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The Public Pulse: We've lost our WWII spirit of solidarity; Remembering Mike Boyle

The Public Pulse: We've lost our WWII spirit of solidarity; Remembering Mike Boyle

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Scrap metal drive (copy)

In this photo from 1942, Omahans show off scrap metal collected in the World War II drive. Nebraska pioneered the scrap metal effort, which was adopted as a national model.

A spirit we’ve lost

Many of us remember when Americans were kinder and more thoughtful of others, where “what can we do together for each other” was more common than “It’s all about me.” Yes, as a youngster I particularly remember the personal and family sacrifices during and after World War II — all for the common good, for the protection and safety of a proud nation, unified and allied against oppression. And today? We see a country that would be unrecognizable by our forefathers, where people’s rights and personal freedoms seem to supersede what is good for the country and common decency. Where Republican governors, nationwide and including Nebraska’s Peter Ricketts, threaten lawsuits against a federal government for taking needed measures to protect us from a deadly virus. Where thousands of whiners, wimps and full-grown crybabies refuse to wear the masks, question the wisdom of our medical experts and science, and protest the so-called loss of their petty rights and freedom of choice.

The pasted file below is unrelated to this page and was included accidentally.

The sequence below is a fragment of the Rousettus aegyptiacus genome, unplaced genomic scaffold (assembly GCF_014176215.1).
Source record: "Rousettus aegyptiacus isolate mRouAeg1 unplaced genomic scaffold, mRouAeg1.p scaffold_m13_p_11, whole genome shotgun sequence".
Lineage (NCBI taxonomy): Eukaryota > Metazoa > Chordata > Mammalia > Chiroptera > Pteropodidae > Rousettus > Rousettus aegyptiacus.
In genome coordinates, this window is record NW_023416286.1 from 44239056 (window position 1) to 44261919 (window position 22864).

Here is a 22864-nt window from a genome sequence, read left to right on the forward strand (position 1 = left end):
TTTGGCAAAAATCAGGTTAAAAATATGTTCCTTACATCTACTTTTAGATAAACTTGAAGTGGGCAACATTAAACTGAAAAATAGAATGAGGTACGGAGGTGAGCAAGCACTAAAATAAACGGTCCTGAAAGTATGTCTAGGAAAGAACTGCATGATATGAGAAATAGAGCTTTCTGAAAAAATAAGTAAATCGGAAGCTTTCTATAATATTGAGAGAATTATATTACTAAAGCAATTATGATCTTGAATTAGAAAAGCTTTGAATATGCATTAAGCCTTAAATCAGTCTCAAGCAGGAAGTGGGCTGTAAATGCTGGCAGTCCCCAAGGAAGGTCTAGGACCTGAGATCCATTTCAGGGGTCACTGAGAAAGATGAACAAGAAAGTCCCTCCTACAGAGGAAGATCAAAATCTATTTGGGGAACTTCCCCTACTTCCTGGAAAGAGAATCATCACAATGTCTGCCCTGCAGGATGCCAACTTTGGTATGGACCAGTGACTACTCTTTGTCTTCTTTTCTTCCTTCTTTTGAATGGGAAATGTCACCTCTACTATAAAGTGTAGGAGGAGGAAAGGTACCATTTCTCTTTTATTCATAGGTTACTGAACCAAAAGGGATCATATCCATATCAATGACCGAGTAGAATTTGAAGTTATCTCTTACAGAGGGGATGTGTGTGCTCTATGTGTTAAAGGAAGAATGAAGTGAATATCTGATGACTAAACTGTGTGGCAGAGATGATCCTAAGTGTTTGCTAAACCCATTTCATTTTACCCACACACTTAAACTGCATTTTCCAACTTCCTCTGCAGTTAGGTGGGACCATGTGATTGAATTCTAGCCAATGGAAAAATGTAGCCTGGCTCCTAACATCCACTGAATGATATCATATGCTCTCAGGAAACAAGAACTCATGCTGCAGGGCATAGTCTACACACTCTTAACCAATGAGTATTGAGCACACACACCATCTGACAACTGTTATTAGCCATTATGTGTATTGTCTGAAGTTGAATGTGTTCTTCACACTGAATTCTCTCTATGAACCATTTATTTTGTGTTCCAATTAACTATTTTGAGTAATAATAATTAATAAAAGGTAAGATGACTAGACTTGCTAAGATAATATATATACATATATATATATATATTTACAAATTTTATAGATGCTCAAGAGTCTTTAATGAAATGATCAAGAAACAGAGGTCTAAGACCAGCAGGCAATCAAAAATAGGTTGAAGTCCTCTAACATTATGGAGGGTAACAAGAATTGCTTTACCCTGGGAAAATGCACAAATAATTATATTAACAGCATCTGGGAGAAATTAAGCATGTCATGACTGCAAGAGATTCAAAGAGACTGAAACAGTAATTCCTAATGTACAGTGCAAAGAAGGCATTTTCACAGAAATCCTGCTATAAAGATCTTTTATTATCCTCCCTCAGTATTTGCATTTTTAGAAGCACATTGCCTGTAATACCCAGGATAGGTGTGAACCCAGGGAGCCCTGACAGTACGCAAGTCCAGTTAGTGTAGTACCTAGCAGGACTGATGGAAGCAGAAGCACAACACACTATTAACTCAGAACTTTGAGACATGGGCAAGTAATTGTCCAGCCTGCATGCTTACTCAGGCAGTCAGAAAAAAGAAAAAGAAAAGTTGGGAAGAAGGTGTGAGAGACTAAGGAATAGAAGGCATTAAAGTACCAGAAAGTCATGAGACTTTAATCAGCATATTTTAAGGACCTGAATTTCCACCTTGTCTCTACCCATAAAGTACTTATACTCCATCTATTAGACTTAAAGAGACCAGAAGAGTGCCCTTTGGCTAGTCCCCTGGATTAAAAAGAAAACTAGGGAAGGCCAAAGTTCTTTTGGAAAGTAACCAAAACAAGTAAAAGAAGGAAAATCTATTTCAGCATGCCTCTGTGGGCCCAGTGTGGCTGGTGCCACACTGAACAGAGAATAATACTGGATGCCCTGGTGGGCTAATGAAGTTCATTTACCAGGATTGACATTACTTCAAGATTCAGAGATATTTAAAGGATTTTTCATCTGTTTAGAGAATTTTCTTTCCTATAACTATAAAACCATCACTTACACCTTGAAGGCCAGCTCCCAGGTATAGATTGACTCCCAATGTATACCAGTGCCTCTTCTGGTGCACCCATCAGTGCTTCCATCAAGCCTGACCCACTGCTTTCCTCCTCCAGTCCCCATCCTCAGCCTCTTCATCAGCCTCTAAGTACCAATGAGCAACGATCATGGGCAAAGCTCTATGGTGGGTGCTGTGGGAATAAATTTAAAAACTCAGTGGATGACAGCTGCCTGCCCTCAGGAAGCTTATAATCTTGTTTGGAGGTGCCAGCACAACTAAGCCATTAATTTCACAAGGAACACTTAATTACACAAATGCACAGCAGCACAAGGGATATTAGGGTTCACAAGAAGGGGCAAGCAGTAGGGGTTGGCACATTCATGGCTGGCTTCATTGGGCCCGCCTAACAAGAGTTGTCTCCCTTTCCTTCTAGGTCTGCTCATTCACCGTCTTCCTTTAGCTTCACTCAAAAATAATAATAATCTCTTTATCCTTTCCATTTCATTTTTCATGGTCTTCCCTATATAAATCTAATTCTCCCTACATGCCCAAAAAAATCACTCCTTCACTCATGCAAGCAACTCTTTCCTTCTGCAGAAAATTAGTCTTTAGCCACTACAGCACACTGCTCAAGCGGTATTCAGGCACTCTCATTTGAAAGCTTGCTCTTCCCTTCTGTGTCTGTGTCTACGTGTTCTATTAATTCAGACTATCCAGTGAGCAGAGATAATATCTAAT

And so, in full retreat we see our hospital beds fill again and our overworked caregivers step up to serve the unvaccinated. We watch and read in helpless despair as the pitiful and selfish carriers walk amongst us to perpetuate the second coming of a scourge that could have been avoided by a rational, united, educated, willing and more civilized people working together.

Ron Holscher, Ogallala, Neb.

Boyle, rememberedMy favorite Mike Boyle story was when he was election commissioner and it took place election night when I was running for City Council. Mike had me and my brother John Green meet him on the sidewalk on the nearby street entrance of the courthouse while all the cars were bringing all the metal boxes with all the ballots.

It was so exciting, and Mike said: “Democracy in action!”

Mary Kay Green,

Less Summit, Mo.

Keep Sarpy whole The op-ed published on Sept. 10 highlights a significant perspective that we have not seen in quite some time. For the first time in many years, all five mayors in Sarpy County are united as one voice. This time it’s on the matter of redistricting. The mayors point to a condescending remark from the 2011 redistricting process in which the 2nd District was referred to as “all of Douglas County and the rest of it.” Since 2001, Sarpy County voices have been disregarded in the redistricting process altogether, with the county being sliced up and split every which way you can imagine.

This past decade, however, proves that Sarpy County deserves to stand apart from Douglas County. In fact, it was Sarpy, not Douglas County that led the state in population growth at a whopping 21% growth since 2011.